Herbs and spices help us to use less salt and have been shown to possess health benefits of their own. Think about curry and cumin, chili and paprika, lemon and parsley.
National Nutrition Month happens in March. And this year we are called to “Savor the Flavor of Eating Right.” Who can argue with that?
Take time to enjoy food traditions and appreciate the great flavors and social experiences food can add to our lives, advises Libby Mills, registered dietitian nutritionist and spokesperson for the Academy of Nutrition and Dietetics, sponsor of National Nutrition Month.
Herbs and spices help us to use less salt and have been shown to possess health benefits of their own. Here are some traditional flavor combinations, says Mills, that can help you cut down on sodium:
• China: Low-sodium soy sauce, rice wine, ginger
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• France: Thyme, rosemary, sage, marjoram, lavender, tomato
• Greece: Olive oil, lemon, oregano
• Hungary: Onion, paprika
• India: Curry, cumin, ginger, garlic
• Italy: Tomato, olive oil, garlic, basil, marjoram
• Mexico: Tomato, chili, paprika
• Middle East: Olive oil, lemon, parsley
• Morocco/North Africa: Cinnamon, cumin, coriander, ginger
• West Africa: Tomato, peanut, chili.
For the less adventuresome, a basic assortment of dried herbs and spices for everyday cooking works just fine, says Mills. She recommends oregano, garlic powder, thyme, paprika, cinnamon, nutmeg, chili powder, Italian herb seasoning and rosemary. Other flavors to be explored include curry powder, turmeric, cumin, clove and bay leaf. Turmeric, for example, contains a chemical called curcumin that appears to have anti-inflammatory and antioxidant effects in animals. Human studies are under way.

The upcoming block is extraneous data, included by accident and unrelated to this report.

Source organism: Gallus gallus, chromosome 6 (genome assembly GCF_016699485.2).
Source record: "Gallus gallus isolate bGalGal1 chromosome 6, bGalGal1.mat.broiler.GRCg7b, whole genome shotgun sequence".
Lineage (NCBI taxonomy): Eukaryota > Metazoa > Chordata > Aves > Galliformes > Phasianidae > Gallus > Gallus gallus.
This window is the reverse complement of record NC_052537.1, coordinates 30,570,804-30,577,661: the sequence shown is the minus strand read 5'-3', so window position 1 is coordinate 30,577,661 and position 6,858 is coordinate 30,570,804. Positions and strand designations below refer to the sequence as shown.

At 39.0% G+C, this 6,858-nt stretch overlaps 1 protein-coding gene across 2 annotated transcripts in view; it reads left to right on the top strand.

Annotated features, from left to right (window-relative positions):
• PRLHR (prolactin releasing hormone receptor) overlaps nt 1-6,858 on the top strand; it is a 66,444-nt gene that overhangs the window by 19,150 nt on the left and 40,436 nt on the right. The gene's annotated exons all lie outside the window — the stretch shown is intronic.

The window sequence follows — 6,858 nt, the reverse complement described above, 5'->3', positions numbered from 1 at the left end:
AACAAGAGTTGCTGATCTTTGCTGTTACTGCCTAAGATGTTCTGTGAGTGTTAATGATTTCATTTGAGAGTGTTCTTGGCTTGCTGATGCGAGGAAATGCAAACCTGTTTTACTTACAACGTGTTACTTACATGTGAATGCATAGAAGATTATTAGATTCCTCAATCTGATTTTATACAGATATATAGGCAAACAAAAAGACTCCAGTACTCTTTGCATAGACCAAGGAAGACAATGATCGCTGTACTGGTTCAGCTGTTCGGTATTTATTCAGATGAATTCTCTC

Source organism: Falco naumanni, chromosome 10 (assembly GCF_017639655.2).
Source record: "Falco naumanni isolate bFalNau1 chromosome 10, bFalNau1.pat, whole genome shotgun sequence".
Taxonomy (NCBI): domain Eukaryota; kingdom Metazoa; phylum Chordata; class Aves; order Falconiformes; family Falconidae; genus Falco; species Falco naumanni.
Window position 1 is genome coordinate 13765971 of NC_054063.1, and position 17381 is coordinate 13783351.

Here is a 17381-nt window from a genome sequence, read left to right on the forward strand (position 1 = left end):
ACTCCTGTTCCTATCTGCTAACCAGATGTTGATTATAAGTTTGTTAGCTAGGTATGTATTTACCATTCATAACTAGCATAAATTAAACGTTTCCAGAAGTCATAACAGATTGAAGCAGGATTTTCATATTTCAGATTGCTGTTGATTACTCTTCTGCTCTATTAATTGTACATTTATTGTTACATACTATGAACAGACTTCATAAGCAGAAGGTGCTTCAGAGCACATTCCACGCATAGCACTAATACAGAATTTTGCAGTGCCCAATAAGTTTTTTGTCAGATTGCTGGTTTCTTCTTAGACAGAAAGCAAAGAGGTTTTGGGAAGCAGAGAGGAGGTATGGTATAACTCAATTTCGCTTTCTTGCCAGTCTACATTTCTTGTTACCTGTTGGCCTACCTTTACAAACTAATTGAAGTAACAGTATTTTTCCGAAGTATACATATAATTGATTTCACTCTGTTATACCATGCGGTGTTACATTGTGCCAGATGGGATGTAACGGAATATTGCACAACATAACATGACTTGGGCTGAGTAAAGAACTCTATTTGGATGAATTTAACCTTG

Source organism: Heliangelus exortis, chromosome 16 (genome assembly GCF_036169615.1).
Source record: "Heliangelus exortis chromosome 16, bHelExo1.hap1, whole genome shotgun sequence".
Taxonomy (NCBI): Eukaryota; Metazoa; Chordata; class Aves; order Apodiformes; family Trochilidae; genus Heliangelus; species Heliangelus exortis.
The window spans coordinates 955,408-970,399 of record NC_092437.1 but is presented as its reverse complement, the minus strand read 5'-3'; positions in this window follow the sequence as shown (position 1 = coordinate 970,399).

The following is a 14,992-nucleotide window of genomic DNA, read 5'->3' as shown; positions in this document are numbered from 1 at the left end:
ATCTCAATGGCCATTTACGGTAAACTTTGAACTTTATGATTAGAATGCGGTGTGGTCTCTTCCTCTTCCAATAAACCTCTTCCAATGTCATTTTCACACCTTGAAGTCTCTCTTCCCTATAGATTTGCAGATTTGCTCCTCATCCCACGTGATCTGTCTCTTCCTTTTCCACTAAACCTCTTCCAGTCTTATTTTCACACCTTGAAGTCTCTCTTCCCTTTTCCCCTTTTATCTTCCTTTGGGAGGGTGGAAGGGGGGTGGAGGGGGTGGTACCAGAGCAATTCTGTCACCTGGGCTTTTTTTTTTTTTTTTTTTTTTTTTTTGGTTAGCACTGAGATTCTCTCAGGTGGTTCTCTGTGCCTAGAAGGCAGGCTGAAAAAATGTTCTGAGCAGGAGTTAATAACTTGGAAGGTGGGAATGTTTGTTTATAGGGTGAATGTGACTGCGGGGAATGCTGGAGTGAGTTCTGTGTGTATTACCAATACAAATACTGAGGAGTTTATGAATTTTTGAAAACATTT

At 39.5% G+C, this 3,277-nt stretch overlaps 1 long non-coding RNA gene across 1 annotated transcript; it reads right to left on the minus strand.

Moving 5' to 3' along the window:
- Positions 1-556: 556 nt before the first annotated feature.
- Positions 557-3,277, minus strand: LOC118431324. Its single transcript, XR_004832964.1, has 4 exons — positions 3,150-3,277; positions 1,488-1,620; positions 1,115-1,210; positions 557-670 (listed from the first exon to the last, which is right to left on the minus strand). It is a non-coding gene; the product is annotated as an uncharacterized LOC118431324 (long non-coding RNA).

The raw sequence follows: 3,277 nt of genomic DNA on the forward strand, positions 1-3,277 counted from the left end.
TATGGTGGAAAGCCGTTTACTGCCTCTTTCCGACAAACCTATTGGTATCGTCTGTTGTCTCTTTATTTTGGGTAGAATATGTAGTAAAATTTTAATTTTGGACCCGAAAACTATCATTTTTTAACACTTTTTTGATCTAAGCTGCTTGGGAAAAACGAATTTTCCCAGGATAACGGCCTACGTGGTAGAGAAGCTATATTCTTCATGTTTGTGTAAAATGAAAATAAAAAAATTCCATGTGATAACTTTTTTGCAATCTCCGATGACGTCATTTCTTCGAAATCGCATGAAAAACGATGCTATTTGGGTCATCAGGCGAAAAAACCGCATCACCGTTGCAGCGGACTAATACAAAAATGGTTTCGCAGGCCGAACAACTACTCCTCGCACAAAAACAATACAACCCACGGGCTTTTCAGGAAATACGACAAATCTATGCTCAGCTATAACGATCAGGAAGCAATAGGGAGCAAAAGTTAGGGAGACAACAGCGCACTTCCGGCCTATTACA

Note: If you still have the same spices that you had four years ago, it’s time for a change. If stored properly in airtight containers in a cool dark cupboard, herbs and ground spices can last up to three years and seasoning blends will deliver the best flavor if used within one or two years, according to McCormick & Co.
When it comes time to eat, turn off any distractions so you can fully appreciate the tastes and textures of your meal, experts advise. It’s true; when we savor each bite, we enjoy it more. And when we eat slowly, we give ourselves time to feel satisfied, often on less food.